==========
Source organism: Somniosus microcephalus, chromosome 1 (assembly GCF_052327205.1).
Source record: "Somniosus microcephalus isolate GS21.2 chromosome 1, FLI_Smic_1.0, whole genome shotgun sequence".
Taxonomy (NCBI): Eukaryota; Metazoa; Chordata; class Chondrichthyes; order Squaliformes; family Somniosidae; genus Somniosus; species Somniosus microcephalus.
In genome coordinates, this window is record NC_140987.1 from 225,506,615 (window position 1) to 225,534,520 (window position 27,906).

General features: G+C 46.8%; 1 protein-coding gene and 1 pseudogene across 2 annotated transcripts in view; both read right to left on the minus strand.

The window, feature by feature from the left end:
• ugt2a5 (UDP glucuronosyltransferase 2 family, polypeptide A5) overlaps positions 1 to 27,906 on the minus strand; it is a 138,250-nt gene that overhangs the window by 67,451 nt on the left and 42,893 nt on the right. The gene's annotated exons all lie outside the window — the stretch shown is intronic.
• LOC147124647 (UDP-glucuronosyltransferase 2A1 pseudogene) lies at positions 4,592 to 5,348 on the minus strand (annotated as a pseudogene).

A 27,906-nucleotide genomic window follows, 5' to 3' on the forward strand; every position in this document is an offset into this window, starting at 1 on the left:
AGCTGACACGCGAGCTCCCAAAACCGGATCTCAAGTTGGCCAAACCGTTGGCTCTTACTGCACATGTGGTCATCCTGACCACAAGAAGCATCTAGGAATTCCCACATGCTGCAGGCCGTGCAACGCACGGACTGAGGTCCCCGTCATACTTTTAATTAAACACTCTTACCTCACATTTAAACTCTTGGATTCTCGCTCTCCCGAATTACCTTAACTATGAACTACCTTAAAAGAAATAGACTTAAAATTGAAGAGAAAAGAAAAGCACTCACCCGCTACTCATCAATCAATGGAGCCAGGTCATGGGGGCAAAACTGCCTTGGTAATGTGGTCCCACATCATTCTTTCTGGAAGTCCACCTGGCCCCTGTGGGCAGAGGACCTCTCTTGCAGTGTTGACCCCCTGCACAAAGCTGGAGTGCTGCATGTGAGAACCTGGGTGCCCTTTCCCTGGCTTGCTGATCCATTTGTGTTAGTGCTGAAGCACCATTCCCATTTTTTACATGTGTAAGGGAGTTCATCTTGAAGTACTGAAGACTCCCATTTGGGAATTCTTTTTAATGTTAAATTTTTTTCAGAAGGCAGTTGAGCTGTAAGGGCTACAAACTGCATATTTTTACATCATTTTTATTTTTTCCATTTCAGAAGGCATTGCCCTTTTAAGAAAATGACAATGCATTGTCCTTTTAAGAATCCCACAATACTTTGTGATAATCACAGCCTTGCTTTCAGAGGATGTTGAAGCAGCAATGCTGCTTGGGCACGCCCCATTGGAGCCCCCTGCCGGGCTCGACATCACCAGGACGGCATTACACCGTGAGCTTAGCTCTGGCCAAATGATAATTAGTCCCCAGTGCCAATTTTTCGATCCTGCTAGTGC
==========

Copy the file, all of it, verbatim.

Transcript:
Source organism: Somniosus microcephalus, chromosome 1 (assembly GCF_052327205.1).
Source record: "Somniosus microcephalus isolate GS21.2 chromosome 1, FLI_Smic_1.0, whole genome shotgun sequence".
Taxonomy (NCBI): Eukaryota; Metazoa; Chordata; class Chondrichthyes; order Squaliformes; family Somniosidae; genus Somniosus; species Somniosus microcephalus.
In genome coordinates, this window is record NC_140987.1 from 225,506,615 (window position 1) to 225,534,520 (window position 27,906).

General features: G+C 46.8%; 1 protein-coding gene and 1 pseudogene across 2 annotated transcripts in view; both read right to left on the minus strand.

The window, feature by feature from the left end:
• ugt2a5 (UDP glucuronosyltransferase 2 family, polypeptide A5) overlaps positions 1 to 27,906 on the minus strand; it is a 138,250-nt gene that overhangs the window by 67,451 nt on the left and 42,893 nt on the right. The gene's annotated exons all lie outside the window — the stretch shown is intronic.
• LOC147124647 (UDP-glucuronosyltransferase 2A1 pseudogene) lies at positions 4,592 to 5,348 on the minus strand (annotated as a pseudogene).

A 27,906-nucleotide genomic window follows, 5' to 3' on the forward strand; every position in this document is an offset into this window, starting at 1 on the left:
AGCTGACACGCGAGCTCCCAAAACCGGATCTCAAGTTGGCCAAACCGTTGGCTCTTACTGCACATGTGGTCATCCTGACCACAAGAAGCATCTAGGAATTCCCACATGCTGCAGGCCGTGCAACGCACGGACTGAGGTCCCCGTCATACTTTTAATTAAACACTCTTACCTCACATTTAAACTCTTGGATTCTCGCTCTCCCGAATTACCTTAACTATGAACTACCTTAAAAGAAATAGACTTAAAATTGAAGAGAAAAGAAAAGCACTCACCCGCTACTCATCAATCAATGGAGCCAGGTCATGGGGGCAAAACTGCCTTGGTAATGTGGTCCCACATCATTCTTTCTGGAAGTCCACCTGGCCCCTGTGGGCAGAGGACCTCTCTTGCAGTGTTGACCCCCTGCACAAAGCTGGAGTGCTGCATGTGAGAACCTGGGTGCCCTTTCCCTGGCTTGCTGATCCATTTGTGTTAGTGCTGAAGCACCATTCCCATTTTTTACATGTGTAAGGGAGTTCATCTTGAAGTACTGAAGACTCCCATTTGGGAATTCTTTTTAATGTTAAATTTTTTTCAGAAGGCAGTTGAGCTGTAAGGGCTACAAACTGCATATTTTTACATCATTTTTATTTTTTCCATTTCAGAAGGCATTGCCCTTTTAAGAAAATGACAATGCATTGTCCTTTTAAGAATCCCACAATACTTTGTGATAATCACAGCCTTGCTTTCAGAGGATGTTGAAGCAGCAATGCTGCTTGGGCACGCCCCATTGGAGCCCCCTGCCGGGCTCGACATCACCAGGACGGCATTACACCGTGAGCTTAGCTCTGGCCAAATGATAATTAGTCCCCAGTGCCAATTTTTCGATCCTGCTAGTGC